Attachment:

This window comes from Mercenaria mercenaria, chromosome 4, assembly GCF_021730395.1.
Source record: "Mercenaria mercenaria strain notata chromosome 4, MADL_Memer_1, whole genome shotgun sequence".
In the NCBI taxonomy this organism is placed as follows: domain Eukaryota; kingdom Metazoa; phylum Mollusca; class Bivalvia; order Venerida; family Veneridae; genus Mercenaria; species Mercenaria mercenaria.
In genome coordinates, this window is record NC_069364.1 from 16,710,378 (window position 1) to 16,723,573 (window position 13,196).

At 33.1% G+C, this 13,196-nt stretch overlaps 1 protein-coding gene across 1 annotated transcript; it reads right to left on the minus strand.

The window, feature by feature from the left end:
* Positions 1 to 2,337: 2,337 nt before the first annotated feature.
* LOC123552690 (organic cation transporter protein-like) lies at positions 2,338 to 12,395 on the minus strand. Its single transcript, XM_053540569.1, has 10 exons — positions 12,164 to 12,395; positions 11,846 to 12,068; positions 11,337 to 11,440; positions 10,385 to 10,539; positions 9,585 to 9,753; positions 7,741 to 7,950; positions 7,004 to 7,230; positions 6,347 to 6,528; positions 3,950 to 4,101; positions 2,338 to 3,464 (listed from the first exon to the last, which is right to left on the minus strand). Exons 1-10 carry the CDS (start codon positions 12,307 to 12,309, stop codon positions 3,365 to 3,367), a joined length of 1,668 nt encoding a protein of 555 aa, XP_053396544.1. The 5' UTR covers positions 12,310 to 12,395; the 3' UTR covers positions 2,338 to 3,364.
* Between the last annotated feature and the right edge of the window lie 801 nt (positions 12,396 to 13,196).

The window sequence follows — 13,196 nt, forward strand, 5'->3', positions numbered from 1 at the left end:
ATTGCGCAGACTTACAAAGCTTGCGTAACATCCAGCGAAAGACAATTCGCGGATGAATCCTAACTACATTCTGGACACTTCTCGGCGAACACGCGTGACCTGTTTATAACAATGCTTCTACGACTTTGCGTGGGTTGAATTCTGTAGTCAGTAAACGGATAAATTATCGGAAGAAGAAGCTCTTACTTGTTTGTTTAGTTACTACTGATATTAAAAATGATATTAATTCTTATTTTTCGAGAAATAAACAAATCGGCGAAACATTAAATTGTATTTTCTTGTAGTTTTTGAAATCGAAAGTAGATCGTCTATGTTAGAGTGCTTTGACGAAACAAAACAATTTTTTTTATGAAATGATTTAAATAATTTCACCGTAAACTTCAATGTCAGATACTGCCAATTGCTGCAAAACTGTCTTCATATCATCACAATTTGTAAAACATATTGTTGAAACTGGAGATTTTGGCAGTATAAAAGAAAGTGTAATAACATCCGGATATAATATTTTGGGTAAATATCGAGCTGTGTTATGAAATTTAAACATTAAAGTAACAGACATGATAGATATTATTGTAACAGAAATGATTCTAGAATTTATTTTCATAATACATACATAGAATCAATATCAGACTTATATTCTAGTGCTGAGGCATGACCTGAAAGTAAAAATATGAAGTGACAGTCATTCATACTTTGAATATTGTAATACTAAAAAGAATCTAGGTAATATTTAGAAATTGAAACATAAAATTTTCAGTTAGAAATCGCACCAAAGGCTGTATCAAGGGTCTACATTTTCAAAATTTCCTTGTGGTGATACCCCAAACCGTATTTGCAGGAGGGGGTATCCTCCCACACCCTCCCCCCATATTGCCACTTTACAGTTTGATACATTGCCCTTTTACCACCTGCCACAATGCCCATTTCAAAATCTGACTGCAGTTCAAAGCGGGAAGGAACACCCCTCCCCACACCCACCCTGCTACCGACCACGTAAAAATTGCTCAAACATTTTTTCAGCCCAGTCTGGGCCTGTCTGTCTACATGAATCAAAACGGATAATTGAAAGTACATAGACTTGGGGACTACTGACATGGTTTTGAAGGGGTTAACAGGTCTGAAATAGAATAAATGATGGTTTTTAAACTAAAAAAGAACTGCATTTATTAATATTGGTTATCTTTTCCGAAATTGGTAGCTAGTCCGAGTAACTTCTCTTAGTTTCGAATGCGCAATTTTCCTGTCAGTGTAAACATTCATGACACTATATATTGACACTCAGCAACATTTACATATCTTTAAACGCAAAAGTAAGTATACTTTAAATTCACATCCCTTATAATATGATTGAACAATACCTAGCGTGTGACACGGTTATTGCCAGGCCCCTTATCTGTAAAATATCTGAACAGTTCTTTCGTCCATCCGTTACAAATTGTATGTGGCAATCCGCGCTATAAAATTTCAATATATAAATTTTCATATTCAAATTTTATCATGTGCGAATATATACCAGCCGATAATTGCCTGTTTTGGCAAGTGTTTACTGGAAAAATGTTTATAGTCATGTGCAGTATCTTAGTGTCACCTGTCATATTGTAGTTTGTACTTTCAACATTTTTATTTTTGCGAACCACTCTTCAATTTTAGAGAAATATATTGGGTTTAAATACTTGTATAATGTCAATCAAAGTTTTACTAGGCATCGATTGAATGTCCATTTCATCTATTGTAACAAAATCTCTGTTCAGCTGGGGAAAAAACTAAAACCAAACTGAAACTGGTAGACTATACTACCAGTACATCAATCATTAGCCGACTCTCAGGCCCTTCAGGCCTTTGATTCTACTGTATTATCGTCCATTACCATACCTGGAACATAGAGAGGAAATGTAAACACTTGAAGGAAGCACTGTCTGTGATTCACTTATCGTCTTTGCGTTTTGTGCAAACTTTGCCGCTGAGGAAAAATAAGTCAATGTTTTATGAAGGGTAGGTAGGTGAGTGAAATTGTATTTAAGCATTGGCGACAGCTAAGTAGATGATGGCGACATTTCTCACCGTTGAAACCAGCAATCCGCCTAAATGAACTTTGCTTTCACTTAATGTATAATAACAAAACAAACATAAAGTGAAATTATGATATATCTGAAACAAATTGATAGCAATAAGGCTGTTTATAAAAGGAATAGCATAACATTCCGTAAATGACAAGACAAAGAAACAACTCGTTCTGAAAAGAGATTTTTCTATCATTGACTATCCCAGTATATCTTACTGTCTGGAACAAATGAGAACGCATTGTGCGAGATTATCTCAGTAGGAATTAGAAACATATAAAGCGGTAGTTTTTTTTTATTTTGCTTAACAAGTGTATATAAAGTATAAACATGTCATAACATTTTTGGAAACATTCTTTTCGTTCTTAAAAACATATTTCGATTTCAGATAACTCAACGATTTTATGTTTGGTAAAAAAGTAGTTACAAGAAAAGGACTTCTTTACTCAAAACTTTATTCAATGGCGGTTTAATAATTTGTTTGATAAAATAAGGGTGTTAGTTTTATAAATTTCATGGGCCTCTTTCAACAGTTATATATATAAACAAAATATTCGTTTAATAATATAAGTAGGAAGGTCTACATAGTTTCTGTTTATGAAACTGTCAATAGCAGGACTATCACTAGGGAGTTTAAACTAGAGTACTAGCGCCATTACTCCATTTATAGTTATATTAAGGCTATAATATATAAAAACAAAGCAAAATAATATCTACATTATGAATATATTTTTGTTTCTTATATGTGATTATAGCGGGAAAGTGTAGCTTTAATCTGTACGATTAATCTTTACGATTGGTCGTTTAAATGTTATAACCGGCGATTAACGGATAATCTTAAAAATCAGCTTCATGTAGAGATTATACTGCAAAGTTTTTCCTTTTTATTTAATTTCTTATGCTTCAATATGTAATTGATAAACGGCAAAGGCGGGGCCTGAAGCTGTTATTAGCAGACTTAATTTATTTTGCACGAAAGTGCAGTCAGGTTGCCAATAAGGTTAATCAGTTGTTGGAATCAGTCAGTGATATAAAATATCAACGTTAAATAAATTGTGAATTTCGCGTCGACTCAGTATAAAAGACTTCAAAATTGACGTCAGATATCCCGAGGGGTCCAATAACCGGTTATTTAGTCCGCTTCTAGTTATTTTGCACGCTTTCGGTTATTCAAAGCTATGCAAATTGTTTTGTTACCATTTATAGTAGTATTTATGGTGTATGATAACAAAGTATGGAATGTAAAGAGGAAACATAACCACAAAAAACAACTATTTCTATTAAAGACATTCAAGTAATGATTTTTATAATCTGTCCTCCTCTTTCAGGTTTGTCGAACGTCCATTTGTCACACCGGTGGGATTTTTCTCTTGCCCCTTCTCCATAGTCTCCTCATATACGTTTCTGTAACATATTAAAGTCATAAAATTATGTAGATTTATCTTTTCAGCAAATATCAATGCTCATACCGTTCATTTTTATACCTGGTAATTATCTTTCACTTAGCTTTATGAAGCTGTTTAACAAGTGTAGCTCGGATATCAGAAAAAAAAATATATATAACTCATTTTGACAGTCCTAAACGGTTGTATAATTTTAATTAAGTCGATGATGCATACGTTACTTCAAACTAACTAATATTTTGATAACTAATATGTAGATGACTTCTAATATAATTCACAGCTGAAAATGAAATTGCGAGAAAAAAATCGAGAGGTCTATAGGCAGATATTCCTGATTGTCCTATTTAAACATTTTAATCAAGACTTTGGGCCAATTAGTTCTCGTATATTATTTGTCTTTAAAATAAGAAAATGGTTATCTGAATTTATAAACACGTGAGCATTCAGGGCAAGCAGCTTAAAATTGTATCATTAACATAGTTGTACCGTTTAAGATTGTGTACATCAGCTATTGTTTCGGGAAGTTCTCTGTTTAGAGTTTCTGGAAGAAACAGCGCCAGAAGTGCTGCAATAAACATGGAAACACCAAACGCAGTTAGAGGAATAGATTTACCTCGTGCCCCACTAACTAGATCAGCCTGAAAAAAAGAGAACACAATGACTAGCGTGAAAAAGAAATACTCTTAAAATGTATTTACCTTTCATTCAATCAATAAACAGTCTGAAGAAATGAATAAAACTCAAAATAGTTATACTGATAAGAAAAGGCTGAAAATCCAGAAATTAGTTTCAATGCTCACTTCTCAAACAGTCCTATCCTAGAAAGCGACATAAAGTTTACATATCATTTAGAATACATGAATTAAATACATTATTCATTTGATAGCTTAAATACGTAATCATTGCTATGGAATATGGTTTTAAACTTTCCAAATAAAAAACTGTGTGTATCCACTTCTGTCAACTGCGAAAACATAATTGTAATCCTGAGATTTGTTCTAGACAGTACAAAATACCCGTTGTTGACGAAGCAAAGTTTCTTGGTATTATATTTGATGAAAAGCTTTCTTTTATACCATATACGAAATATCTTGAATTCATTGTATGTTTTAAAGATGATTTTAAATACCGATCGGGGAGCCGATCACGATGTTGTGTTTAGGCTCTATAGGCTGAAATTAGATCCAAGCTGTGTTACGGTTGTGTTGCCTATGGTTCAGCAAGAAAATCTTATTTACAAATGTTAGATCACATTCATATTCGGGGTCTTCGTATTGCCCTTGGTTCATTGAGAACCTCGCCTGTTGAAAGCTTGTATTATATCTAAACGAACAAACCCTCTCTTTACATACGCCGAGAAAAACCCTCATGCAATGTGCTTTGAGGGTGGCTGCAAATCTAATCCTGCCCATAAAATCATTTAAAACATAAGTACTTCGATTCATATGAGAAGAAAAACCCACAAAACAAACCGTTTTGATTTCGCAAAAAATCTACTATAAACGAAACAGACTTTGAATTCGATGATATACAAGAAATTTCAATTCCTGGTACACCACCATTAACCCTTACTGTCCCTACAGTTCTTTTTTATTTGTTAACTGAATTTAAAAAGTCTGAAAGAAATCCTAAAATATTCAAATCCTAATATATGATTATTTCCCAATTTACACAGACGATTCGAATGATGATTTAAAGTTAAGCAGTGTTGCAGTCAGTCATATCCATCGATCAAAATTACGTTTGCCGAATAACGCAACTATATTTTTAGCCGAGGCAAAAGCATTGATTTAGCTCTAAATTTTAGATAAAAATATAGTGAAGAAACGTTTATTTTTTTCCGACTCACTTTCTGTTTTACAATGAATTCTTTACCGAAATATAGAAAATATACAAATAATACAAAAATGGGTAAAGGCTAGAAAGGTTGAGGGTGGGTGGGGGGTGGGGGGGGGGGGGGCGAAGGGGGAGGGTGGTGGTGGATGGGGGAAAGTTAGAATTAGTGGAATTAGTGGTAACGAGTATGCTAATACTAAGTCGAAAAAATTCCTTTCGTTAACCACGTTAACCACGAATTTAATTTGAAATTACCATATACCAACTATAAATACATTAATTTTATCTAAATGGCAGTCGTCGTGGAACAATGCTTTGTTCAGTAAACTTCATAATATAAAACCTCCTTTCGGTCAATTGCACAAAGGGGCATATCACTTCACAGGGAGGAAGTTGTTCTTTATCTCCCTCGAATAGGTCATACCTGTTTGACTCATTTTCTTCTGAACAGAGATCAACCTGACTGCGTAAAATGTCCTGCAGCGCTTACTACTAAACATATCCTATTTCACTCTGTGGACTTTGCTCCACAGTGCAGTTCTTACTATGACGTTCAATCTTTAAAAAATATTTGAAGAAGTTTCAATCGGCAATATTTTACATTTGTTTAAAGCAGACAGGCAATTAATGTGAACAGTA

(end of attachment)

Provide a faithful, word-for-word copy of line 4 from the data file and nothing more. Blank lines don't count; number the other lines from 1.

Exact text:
In genome coordinates, this window is record NC_069364.1 from 16,710,378 (window position 1) to 16,723,573 (window position 13,196).